Originally Posted by dbrock504
Although you did not answer my question the way I wanted you to (with the examples), I will TRY and help you here.
I used to be this same way. My friend instilled this "new" way of looking at it for me. Most people can't sink a 10 ft putt. 3ft and in, yes. So instead of trying to make it (because in doing so, it means you hit it AT LEAST to the hole) start playing under the hole and just get it as close as possible. This will begin to GUARANTEE 2 putts. You aren't going to miss a 4" putt. Get my point there? Now if you have an 8 ft putt with break for birdie, go for it.
That's the way I was doing things and it brought me from a 40's putter to a low 30's putter. Hope it helps.
Thanks for the advice, but as I have mentioned many times I am not even working on my putting. Other than rounds, and the occasional 5 minutes on the putting green, I do not practice putting. So, it is understandable that my putting average is 7-8 strokes above the PGA average of 29. My plan is to get more GIR then plateau, and then start to work on the short game.
I'm learning in stages, so to speak. I get more out of it, and can track statistics much more readily if I have less variables to think about.
Originally Posted by dbrock504
You guys really do love to take something and run with it. I do not advise moving your wrists at all. In doing so, you can easily move something off line. All it takes is 1 mm to move that putter face at an angle that disrupts your ball contact. That is how I was taught by a respected coach and that's how I play. It serves me well, and the folks I have played with that move their wrists like Erik did, miss more putts. Maybe that's why Erik missed all 3 putts?
Correct me if I'm wrong, but Phil Mickelson and many other players set a hinge in their wrist right before they start the back swing. Then the LOCK that hinge and do not move their wrists. This is to ensure little funny business throughout the stroke.
This is the type of thing that you write that will invite questions. The fact that you even joke about Erik missing putts (and he is scratch or nearly so) somewhat discredits what you are stating. Even if you were a 2.04 handicap, you could still learn something from him.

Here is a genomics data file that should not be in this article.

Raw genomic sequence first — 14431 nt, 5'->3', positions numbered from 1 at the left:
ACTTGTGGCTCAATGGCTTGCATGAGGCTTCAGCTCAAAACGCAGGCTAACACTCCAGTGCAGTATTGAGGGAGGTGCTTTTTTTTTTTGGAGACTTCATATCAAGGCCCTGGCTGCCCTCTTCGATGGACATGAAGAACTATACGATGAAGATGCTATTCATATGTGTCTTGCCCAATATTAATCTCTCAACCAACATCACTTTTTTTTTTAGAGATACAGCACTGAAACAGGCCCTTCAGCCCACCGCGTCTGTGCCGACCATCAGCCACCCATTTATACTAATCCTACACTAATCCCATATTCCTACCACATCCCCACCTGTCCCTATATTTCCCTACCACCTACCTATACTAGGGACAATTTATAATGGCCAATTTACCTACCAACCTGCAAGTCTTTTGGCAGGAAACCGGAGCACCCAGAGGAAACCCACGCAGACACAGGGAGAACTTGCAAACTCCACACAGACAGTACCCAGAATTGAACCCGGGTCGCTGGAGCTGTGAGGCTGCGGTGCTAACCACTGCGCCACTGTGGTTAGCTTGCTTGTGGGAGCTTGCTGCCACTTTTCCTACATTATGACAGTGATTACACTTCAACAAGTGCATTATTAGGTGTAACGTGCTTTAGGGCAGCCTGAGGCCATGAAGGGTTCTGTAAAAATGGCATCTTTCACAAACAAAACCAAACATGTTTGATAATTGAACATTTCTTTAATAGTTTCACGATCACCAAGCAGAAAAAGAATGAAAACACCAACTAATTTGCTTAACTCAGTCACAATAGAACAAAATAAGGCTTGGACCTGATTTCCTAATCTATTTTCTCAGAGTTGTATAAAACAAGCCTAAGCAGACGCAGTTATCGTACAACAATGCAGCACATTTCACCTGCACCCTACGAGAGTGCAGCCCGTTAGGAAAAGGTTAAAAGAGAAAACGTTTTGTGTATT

Now, I am looking at the same video as you are and I do not see any locking of his wrists. It is very clear on the second putt, where you can see a rubbery action around his wrists on the takeaway. I agree that his timing is so nearly perfect that it looks like his wrists are locked.
I want to make a statement. We are roughly the same handicap, and I am taking into account the fact that you think you could easily be a 10 or even single digit. So could I, if I just didn't make all those stupid mistakes. Well, we make those mistakes, and that is why we are mid/high handicappers. I drive the ball anywhere from 230 to 270, averaged 250 all day yesterday, hit my irons to within 20 yards from 140 yards(all two of them), made 5 greens and 10 fairways, putted 15 on the front 9 and chipped in on one hole from 30 feet for a par, missed 4 birdies and one eagle putt. Does this sound like a 17.3 handicap? Yes, because I am a mid/high handicap for whatever reason. Our handicaps indicate that we have a lot to learn about this game, and if we spend more time listening to experts rather than criticizing them, we can improve more quickly. My goal is to shoot low 80s before the end of the year, and I still have volumes of information to learn to get there.Edited by Lihu - 5/4/14 at 1:26pm